Palio Ristorante was quick out of the gate: Newsday's Peter Gianotti gave it three stars when it opened in October 2008. Six months later it made local-restaurant history by giving away free dinners to hundreds of diners.
But now it seems headed for the glue factory. The restaurant hasn’t been open for business since Saturday, March 13. Owner Tom Graziano said that it was closed for vacation but wouldn’t say when it would reopen. (In our experience, this usually means "never.")
Palio has struggled to find an audience since it opened. Initially, executive chef Massimo Fedozzi was serving some of Long Island’s most modern and creative Italian food in one of its most attractive and comfortable dining rooms, but as the economy went into free-fall, Palio began to retool.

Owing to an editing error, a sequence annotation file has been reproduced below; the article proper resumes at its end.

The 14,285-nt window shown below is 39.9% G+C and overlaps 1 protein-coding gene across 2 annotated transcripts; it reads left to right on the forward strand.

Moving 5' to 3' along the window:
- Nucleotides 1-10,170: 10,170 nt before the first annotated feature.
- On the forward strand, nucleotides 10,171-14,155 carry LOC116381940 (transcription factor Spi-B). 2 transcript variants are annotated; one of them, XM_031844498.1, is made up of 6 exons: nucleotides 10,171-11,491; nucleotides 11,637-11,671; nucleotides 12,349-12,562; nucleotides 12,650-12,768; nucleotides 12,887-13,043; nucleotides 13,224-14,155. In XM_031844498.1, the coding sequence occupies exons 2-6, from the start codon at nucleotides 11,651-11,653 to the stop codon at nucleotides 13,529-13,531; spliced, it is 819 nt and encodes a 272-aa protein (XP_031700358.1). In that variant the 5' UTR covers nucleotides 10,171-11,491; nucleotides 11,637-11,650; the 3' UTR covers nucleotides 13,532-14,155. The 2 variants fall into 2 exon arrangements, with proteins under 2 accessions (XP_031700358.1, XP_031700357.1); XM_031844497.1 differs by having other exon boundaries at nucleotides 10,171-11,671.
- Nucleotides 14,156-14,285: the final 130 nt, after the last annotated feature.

In April 2009, Graziano took the unprecedented step of offering two nights of free dinners to attract new customers. Then the regular menu prices came down. Then, for two weeks in August, Palio cut its food and wine prices by 50 percent.
In September, the restaurant rolled out a new, more moderately priced menu but that didn't seem to do the trick either.
Last month, Graziano said that he was entertaining offers for the restaurant. In late February, Fedozzi resigned. The building that houses Palio is also for sale, according to the “for sale” sign erected a few weeks ago. It looks like it's time to say adio.
Newsday photo / Erica Marcus